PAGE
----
In Brief
The Canadian Cancer Society has projected that almost half of Canadians will at some point be diagnosed with cancer, and one in every four will die from it. The leading forms of cancer are prostate, breast, lung, and colorectal.

The Canadian Cancer Epidemic

new report from the Canadian Cancer Society (CCS) predicts that almost 50 percent of Canadians will be diagnosed with cancer, and half of these (25 percent of Canadians overall) will die from the disease. This makes cancer the leading cause of death in the country. The diagnosis rate for men is 49 percent, while for women it is 45 percent.

More than half of these cases are accounted for by prostate, breast, colorectal, and lung cancers. Lung cancer specifically was noted to kill more than the other three combined, and 85 percent of its cases were caused by smoking. However, pancreatic cancer is the most deadly form in terms of percentage of people killed post-prognosis, with 5,500 Canadians to be diagnosed and 4,800 of these dying.

The CCS stated that “the rise in cancer cases is primarily being driven by an aging and growing population. According to today’s report, an estimated 206,200 Canadians will be diagnosed with cancer this year, and almost 90 percent of these cases will be among Canadians 50 years of age and older.” While this news is shocking, it has not bucked the upward trajectory of cancer treatment in Canada: the five-year cancer death rate has decreased from 75 percent in the 1940s to 40 percent today.

Changing lifestyle choices is the key to decreasing your likelihood of cancer, said Leah Smith, CCS epidemiologist and one of the report’s authors. She said in an interview for a CCS press release, “Actions like quitting smoking, eating well, being physically active and practicing sun safety, along with appropriate cancer screening tests, can go a long way to reducing your risk of getting cancer.”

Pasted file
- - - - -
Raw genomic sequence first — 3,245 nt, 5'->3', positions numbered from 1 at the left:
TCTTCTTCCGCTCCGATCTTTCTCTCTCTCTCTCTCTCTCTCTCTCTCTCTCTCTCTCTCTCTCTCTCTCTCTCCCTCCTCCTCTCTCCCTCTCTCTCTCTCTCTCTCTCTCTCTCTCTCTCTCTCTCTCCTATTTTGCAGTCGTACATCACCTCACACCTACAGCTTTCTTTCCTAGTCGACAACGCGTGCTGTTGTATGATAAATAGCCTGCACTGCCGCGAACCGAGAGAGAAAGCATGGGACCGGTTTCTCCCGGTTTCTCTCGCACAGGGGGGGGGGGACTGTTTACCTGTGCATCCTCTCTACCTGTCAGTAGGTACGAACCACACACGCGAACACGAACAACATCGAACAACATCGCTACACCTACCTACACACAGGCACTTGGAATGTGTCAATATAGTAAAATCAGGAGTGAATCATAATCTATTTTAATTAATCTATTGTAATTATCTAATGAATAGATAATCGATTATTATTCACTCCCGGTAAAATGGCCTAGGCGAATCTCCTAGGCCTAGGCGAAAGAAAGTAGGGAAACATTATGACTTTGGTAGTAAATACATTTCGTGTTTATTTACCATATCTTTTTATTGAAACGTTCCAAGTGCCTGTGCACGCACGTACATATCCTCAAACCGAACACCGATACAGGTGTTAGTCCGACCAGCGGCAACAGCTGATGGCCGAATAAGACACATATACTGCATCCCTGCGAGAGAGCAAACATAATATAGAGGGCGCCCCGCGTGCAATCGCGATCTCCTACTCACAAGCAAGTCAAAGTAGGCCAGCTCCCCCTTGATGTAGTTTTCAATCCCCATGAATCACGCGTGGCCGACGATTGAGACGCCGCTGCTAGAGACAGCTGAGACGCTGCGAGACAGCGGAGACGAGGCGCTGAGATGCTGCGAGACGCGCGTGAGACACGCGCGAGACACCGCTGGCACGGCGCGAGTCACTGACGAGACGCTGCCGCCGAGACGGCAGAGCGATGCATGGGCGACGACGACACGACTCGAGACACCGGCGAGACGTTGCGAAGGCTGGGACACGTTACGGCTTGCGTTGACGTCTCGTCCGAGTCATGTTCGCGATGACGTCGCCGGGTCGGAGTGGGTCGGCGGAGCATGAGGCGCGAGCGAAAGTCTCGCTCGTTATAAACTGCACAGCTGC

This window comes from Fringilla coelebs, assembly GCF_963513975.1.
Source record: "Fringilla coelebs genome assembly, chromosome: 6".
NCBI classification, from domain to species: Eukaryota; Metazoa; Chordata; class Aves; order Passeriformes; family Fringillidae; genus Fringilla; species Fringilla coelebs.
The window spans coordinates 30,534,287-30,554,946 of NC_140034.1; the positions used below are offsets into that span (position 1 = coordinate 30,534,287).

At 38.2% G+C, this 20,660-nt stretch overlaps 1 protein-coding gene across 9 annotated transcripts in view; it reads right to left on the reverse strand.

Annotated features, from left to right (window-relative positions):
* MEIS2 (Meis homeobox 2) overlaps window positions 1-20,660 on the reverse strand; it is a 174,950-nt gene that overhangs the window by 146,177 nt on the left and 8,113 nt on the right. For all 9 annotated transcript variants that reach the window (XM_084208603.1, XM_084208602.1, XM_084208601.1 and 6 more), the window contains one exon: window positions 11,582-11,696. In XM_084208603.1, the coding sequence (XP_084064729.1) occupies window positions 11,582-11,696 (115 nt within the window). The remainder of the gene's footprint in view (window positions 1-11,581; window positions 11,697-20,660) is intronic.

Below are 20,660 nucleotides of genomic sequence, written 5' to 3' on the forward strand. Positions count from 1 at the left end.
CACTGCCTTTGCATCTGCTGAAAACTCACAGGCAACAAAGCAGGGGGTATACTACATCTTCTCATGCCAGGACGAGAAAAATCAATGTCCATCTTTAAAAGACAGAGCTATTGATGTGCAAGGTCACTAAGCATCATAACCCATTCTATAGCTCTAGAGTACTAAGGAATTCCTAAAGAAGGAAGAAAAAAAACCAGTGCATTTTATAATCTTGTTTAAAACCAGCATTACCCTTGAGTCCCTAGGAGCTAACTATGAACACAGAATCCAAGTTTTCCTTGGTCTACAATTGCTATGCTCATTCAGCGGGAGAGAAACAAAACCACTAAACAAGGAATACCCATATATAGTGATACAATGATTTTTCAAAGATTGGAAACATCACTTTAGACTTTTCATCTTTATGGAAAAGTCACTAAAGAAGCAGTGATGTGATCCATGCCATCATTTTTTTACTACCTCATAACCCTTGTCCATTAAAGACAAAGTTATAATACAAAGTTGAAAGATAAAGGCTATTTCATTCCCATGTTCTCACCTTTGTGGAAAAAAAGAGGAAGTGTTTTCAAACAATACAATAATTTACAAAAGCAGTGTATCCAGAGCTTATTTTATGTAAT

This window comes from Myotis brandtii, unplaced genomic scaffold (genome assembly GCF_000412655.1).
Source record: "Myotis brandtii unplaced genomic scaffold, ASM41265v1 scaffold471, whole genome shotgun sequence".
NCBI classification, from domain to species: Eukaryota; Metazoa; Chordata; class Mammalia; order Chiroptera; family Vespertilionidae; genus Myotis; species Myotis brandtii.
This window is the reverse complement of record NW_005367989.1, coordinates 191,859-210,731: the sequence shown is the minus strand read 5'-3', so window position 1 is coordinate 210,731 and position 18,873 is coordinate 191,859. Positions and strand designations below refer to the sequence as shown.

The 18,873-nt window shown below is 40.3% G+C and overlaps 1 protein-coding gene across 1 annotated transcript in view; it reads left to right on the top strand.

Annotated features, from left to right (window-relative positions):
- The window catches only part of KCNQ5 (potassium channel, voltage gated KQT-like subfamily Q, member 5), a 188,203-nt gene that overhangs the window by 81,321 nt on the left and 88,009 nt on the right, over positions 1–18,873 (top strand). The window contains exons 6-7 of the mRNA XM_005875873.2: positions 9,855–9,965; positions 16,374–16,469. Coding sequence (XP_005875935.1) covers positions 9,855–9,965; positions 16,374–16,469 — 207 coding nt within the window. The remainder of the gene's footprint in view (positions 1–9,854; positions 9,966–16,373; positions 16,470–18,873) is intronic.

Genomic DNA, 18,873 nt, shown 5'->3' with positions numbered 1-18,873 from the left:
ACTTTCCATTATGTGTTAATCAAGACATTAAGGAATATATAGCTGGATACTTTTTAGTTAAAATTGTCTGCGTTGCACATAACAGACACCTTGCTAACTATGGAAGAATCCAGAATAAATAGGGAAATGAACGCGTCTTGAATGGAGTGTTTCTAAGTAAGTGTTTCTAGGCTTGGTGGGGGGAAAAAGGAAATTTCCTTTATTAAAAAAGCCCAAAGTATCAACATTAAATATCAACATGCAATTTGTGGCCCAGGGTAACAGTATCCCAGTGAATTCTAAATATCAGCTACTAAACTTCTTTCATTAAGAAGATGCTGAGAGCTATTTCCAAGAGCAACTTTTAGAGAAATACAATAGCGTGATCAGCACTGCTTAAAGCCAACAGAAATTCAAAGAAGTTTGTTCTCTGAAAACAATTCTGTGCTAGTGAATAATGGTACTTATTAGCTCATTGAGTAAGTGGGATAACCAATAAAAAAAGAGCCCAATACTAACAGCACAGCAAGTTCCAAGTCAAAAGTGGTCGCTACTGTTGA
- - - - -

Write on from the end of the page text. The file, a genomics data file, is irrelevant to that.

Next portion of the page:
What We Can Learn

The research was a collaborative effort between the CCS, the Public Health Agency of Canada, Statistics Canada, and provincial and territorial cancer registries. This collaboration is crucial because it gives an objective viewpoint and provides new statistics that, according to the CCS, “are a better reflection of the risk of being diagnosed with cancer at some point in life.” Without cooperation between different branches of the civil sector, such objectivity would be impossible.

The news, while tragic, serves to highlight the benefits of open information because Canadians — along with the rest of the world — can make changes to their lifestyles to lower their risk of adding to these cancer cases. It may also encourage more individuals to make appointments with doctors for possible cancer symptoms, which is vital, as early detection is one of the most powerful weapons against cancer.

There are promising pieces of research worldwide that focus on cancer detection and treatment — although there could be more of these as the CCS claim that 60 percent of high-priority research goes unfunded. Pivotal work includes a new blood test, backed by Bill Gates, that can detect cancer; a possible new cancer treating drug called Pembrolizumab that has been fast-tracked by the FDA for its potential; and the development of a cancer vaccine that could inhibit cancer development in the first place.